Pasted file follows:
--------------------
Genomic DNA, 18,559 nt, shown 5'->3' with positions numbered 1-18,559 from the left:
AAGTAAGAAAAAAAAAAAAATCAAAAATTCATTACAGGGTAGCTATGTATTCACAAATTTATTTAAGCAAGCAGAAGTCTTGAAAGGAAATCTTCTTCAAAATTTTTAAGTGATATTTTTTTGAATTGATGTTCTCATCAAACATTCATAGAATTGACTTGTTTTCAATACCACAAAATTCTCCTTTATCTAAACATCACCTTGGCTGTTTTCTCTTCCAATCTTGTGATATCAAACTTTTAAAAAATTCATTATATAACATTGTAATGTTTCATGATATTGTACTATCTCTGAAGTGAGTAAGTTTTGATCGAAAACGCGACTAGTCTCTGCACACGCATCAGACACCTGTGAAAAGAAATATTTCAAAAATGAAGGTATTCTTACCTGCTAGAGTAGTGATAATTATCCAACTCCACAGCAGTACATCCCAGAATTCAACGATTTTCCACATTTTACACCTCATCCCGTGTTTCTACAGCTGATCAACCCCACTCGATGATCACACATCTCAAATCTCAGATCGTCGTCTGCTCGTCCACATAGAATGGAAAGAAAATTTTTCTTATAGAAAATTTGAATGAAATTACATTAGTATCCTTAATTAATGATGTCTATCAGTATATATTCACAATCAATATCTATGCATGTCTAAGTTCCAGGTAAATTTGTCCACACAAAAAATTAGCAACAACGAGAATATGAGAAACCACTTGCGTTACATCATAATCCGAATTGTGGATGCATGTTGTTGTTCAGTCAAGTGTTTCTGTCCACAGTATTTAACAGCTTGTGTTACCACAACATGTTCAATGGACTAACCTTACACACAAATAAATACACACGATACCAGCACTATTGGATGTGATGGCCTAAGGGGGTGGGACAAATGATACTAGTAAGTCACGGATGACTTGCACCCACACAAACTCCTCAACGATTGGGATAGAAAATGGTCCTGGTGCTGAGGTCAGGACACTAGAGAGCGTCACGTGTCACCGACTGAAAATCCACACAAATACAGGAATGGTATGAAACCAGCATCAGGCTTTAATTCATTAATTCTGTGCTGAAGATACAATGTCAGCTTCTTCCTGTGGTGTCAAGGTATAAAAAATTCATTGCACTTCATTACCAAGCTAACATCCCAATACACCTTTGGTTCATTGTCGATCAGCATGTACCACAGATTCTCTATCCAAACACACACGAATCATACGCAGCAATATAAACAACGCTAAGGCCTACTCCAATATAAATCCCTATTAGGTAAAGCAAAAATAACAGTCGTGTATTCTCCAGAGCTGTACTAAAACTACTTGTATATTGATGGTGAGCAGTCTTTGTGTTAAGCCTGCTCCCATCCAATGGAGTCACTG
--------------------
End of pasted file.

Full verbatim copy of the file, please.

Genomic DNA, 18,559 nt, shown 5'->3' with positions numbered 1-18,559 from the left:
AAGTAAGAAAAAAAAAAAAATCAAAAATTCATTACAGGGTAGCTATGTATTCACAAATTTATTTAAGCAAGCAGAAGTCTTGAAAGGAAATCTTCTTCAAAATTTTTAAGTGATATTTTTTTGAATTGATGTTCTCATCAAACATTCATAGAATTGACTTGTTTTCAATACCACAAAATTCTCCTTTATCTAAACATCACCTTGGCTGTTTTCTCTTCCAATCTTGTGATATCAAACTTTTAAAAAATTCATTATATAACATTGTAATGTTTCATGATATTGTACTATCTCTGAAGTGAGTAAGTTTTGATCGAAAACGCGACTAGTCTCTGCACACGCATCAGACACCTGTGAAAAGAAATATTTCAAAAATGAAGGTATTCTTACCTGCTAGAGTAGTGATAATTATCCAACTCCACAGCAGTACATCCCAGAATTCAACGATTTTCCACATTTTACACCTCATCCCGTGTTTCTACAGCTGATCAACCCCACTCGATGATCACACATCTCAAATCTCAGATCGTCGTCTGCTCGTCCACATAGAATGGAAAGAAAATTTTTCTTATAGAAAATTTGAATGAAATTACATTAGTATCCTTAATTAATGATGTCTATCAGTATATATTCACAATCAATATCTATGCATGTCTAAGTTCCAGGTAAATTTGTCCACACAAAAAATTAGCAACAACGAGAATATGAGAAACCACTTGCGTTACATCATAATCCGAATTGTGGATGCATGTTGTTGTTCAGTCAAGTGTTTCTGTCCACAGTATTTAACAGCTTGTGTTACCACAACATGTTCAATGGACTAACCTTACACACAAATAAATACACACGATACCAGCACTATTGGATGTGATGGCCTAAGGGGGTGGGACAAATGATACTAGTAAGTCACGGATGACTTGCACCCACACAAACTCCTCAACGATTGGGATAGAAAATGGTCCTGGTGCTGAGGTCAGGACACTAGAGAGCGTCACGTGTCACCGACTGAAAATCCACACAAATACAGGAATGGTATGAAACCAGCATCAGGCTTTAATTCATTAATTCTGTGCTGAAGATACAATGTCAGCTTCTTCCTGTGGTGTCAAGGTATAAAAAATTCATTGCACTTCATTACCAAGCTAACATCCCAATACACCTTTGGTTCATTGTCGATCAGCATGTACCACAGATTCTCTATCCAAACACACACGAATCATACGCAGCAATATAAACAACGCTAAGGCCTACTCCAATATAAATCCCTATTAGGTAAAGCAAAAATAACAGTCGTGTATTCTCCAGAGCTGTACTAAAACTACTTGTATATTGATGGTGAGCAGTCTTTGTGTTAAGCCTGCTCCCATCCAATGGAGTCACTG